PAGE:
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I have a project that contains an 8-bit paletted layer (call it the mask layer) and a float 32 single band layer (call this the clip layer). I create a new raster by using the raster calculator, defining the extent to match the clip layer, and the value is defined as

(mask@1 >= 0) * clip@1

The resulting raster, when viewed with gdalinfo, has a NoData value of -3.4028234... e+038. Yet the input clip layer has no NoData value. Where is QGIS getting this NoData value from?

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Have you noticed that -3.4028234...e+38 (which is a base-10 representation of (2 - 2^(-23))*2^127 up to 24 bits of precision) would be represented as the 32-bit binary value 11111111111111111111111111111111B in single-precision floating point format? –  whuber Feb 24 at 17:38
    
I assumed it was the min value for the datatype, though I didn't look it up. So I guess that's sort of a "yes" :-) –  Llaves Feb 24 at 19:26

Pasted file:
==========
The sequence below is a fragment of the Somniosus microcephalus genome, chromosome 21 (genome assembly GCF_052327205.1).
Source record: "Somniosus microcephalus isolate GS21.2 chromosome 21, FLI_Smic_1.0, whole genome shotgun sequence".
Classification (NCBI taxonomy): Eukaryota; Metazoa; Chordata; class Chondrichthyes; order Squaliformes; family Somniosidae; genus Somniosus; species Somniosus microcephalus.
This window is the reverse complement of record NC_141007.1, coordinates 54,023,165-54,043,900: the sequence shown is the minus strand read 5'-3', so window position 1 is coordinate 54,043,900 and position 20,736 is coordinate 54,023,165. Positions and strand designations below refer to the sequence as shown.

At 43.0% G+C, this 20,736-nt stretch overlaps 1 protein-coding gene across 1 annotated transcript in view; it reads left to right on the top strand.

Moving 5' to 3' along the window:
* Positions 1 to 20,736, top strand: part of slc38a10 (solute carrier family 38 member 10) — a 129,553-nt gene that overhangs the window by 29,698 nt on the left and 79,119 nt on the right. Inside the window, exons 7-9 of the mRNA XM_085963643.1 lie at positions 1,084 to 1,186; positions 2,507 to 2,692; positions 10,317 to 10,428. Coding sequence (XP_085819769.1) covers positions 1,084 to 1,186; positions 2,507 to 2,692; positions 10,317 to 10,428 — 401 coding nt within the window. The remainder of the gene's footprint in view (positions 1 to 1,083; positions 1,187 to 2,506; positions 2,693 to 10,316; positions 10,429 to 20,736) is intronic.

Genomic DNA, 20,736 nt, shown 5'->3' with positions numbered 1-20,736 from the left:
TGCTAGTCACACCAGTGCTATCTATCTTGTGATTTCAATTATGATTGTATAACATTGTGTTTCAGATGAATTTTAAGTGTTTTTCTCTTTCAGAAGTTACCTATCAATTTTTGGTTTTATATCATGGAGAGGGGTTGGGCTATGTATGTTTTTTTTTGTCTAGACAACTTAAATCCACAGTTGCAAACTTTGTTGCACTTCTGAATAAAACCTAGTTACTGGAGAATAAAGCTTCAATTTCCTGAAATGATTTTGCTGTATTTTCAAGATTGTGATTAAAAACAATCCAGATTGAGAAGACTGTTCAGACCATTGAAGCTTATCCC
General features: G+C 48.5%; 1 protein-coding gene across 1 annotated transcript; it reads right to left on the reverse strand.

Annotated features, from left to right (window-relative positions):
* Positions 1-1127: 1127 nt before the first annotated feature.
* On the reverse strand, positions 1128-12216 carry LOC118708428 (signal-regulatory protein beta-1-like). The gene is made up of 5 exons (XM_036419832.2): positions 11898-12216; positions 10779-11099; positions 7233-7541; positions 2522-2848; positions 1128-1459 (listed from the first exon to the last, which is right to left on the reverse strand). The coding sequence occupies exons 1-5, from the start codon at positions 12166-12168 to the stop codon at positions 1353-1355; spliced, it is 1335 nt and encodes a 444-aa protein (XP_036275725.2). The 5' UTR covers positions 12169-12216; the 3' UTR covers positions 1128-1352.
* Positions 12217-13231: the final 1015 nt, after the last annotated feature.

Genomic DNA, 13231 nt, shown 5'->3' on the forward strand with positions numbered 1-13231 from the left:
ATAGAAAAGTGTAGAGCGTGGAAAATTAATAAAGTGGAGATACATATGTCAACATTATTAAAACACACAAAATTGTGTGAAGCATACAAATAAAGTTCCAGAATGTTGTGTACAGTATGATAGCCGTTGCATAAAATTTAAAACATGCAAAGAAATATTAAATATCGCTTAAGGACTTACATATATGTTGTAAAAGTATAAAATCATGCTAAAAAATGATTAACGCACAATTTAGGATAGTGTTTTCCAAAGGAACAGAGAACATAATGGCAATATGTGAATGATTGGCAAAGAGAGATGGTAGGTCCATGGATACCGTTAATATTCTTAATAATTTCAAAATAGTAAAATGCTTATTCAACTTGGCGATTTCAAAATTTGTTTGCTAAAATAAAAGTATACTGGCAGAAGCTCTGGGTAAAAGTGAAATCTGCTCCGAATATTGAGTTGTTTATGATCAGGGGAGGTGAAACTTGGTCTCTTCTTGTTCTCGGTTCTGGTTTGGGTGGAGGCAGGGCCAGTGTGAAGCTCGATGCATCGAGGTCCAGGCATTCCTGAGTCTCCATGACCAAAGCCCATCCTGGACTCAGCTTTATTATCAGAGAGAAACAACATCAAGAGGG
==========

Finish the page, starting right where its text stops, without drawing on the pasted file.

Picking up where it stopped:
1 Answer 1

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This is the default NoData value for QGIS. It is the smallest possible value for a signed 32-bit float data type (I think you meant to type a minus in front of the value you quoted). You need not worry about a NoData value appearing especially if non of your data is NoData. QGIS won't suddenly allocate some data cells as NoData. It is just part of the definition of the raster - you can always change it if you want some other value, though since you don't have any NoData, it is a bit irrelevant.

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